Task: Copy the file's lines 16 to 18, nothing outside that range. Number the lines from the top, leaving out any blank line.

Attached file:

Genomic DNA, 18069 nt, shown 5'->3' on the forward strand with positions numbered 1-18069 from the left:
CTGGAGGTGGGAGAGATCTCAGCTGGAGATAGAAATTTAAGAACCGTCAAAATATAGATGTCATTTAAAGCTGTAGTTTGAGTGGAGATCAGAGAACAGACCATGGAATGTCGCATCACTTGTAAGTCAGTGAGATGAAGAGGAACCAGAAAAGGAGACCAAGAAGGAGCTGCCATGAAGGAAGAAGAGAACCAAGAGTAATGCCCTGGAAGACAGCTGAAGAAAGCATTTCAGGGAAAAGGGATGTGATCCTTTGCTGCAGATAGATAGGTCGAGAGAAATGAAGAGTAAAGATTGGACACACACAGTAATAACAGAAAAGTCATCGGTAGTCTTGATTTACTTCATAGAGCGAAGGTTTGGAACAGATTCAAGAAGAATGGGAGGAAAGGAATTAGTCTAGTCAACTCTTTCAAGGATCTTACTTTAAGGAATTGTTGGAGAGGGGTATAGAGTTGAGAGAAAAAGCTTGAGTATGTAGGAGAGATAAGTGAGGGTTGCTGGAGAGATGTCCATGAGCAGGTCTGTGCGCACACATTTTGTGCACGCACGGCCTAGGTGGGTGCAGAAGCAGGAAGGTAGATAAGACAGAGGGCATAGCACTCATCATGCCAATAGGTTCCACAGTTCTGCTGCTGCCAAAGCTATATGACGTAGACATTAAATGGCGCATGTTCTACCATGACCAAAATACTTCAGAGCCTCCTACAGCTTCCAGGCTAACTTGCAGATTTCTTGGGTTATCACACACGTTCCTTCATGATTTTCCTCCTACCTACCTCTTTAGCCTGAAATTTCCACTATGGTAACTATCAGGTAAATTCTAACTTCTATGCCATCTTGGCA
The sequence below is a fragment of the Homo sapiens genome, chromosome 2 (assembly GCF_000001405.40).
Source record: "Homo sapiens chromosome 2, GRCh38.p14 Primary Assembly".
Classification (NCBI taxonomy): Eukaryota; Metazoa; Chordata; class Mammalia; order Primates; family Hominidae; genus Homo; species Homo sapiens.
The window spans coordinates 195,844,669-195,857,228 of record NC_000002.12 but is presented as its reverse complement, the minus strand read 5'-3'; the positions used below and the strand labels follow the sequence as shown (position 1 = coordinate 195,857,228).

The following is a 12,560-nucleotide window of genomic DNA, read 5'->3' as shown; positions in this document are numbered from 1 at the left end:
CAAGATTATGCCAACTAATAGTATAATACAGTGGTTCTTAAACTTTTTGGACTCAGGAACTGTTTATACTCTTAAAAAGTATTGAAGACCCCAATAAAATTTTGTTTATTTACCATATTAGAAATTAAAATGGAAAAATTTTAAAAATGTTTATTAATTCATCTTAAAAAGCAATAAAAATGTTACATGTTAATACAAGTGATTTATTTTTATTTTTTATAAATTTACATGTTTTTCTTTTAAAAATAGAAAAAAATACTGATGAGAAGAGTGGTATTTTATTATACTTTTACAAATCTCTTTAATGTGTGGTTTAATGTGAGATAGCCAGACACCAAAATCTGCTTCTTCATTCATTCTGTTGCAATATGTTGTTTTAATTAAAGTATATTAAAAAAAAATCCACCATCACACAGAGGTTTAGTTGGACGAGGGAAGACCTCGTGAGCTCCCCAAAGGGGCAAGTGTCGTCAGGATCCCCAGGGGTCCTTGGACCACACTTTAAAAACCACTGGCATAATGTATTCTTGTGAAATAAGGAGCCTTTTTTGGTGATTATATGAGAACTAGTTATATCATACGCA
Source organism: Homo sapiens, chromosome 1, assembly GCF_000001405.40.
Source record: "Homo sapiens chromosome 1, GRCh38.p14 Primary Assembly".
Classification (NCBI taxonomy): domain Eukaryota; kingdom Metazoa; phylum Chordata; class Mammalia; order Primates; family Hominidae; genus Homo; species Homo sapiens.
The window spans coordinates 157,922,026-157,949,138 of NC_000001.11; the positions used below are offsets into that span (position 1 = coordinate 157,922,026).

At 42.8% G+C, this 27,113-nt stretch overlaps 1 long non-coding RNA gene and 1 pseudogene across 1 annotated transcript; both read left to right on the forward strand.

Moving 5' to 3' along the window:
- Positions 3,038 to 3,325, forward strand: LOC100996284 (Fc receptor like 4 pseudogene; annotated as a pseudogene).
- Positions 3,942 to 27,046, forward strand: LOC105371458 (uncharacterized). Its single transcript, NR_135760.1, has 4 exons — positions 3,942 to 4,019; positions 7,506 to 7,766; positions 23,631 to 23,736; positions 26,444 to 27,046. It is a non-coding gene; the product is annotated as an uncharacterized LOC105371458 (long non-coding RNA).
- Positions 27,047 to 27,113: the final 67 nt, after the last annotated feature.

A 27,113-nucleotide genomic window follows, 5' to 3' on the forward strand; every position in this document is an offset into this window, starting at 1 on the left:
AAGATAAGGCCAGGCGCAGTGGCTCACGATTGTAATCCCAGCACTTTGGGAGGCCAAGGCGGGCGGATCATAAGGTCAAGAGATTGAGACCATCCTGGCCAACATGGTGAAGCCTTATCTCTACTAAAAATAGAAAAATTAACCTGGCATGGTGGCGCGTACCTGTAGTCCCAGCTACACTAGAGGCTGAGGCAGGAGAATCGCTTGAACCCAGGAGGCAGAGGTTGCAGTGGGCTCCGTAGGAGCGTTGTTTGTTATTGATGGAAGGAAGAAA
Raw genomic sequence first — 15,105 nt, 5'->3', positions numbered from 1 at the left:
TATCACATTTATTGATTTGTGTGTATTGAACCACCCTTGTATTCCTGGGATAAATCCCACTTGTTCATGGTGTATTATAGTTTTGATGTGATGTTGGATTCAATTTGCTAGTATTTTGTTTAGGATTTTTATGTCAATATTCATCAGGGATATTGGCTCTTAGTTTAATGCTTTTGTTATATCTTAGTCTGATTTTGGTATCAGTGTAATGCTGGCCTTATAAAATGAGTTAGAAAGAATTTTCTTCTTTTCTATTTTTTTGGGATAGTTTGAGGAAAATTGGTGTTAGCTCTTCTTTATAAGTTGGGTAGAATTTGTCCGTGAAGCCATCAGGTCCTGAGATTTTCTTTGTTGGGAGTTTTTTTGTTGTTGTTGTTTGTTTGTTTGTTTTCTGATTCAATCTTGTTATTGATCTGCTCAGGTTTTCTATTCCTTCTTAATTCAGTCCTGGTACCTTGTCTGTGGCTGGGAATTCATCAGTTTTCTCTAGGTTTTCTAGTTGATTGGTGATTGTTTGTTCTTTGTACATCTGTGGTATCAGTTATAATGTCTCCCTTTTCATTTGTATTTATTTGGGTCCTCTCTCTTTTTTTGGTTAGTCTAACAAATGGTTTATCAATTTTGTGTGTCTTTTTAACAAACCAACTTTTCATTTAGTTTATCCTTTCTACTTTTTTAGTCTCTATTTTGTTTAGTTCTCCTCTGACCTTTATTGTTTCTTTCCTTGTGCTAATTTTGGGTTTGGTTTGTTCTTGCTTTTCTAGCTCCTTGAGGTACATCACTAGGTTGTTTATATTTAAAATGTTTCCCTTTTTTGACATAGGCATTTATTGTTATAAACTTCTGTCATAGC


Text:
- Positions 3,942 to 27,046, forward strand: LOC105371458 (uncharacterized). Its single transcript, NR_135760.1, has 4 exons — positions 3,942 to 4,019; positions 7,506 to 7,766; positions 23,631 to 23,736; positions 26,444 to 27,046. It is a non-coding gene; the product is annotated as an uncharacterized LOC105371458 (long non-coding RNA).
- Positions 27,047 to 27,113: the final 67 nt, after the last annotated feature.

A 27,113-nucleotide genomic window follows, 5' to 3' on the forward strand; every position in this document is an offset into this window, starting at 1 on the left: